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Brussels Rule Change Could See Tech Giants Face Billion-Dollar Fines

© STEPHANIE LECOCQEuropean Commissioner for Competition Margrethe Vestager and the EU’s Internal Market Commissioner Thierry Breton
European Commissioner for Competition Margrethe Vestager and the EU’s Internal Market Commissioner Thierry Breton - Sputnik International
The Digital Services Act, which is due to be presented today, will set new rules for companies deemed digital "gatekeepers" such as Google, Facebook and Amazon. These companies could face massive fines in Europe if they fail to abide by new Brussels rules geared to reduce their market dominance.

The EU is rumoured to be planning to impose fines of up to 10 percent of companies' annual revenues if they breach the rules laid out in the bloc's new Digital Services Act, a draft version of the regulation that was leaked to Euractiv suggests.

The leaked report notes that businesses that “systemically infringe” rules could be forced to sell parts of their operations.

The move could force tech giants to stop doing things such as ranking their own services higher on search engines or competing unfairly against those using their sites using data taken from other search engines.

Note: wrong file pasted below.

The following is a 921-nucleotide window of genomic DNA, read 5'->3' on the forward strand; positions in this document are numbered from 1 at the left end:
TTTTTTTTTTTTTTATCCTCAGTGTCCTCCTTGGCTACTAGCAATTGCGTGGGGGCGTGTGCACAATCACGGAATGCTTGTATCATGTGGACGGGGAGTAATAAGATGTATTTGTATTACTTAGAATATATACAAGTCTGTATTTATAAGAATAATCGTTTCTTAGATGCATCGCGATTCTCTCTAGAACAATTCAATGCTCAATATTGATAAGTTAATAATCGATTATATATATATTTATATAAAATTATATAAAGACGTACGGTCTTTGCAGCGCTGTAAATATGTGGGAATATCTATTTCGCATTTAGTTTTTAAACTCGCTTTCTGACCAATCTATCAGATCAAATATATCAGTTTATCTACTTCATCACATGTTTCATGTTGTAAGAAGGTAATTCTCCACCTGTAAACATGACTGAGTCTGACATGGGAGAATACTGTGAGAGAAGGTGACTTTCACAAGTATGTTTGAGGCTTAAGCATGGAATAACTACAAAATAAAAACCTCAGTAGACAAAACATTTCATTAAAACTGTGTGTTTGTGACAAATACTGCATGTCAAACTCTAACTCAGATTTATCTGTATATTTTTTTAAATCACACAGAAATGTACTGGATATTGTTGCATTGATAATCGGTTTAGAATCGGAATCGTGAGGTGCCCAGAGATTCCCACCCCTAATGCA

The rule change could mean that tech companies will also be forced to provide annual reports on their content moderation practices. 

The proposed rules also indicate they will have to open up their recommendation 'black boxes' and reveal why their algorithms have promoted a particular piece of content: 

"They should clearly present the main parameters for such recommender systems in an easily comprehensible manner to ensure that the recipients understand how information is prioritised for them," the report reads.

The DSA is due to be presented by the European Commissioner for Internal Market and Services Thierry Breton and the Executive Vice President of the European Commission for A Europe Fit for the Digital Age Margrethe Vestager in Brussels this afternoon.

The DSA package of laws aims to revisit old rules called the e-Commerce Directive, which hasn't been updated for 20 years.

They will also have to give the public access to "repositories of advertising" to "to facilitate supervision and research into emerging risks brought about by the distribution of advertising online, for example in relation to illegal advertisements or manipulative techniques and disinformation."

The move comes after EU auditors found that the bloc had been ineffective in preventing Google and Facebook from stifling competition.

Social media users questioned whether 10 percent fines would improve data security.

Others wondered whether the EU will really be able to curb the power of big tech.

While others noted that the EU move to curb the power of big tech goes far further than anything currently being attempted in the United States.

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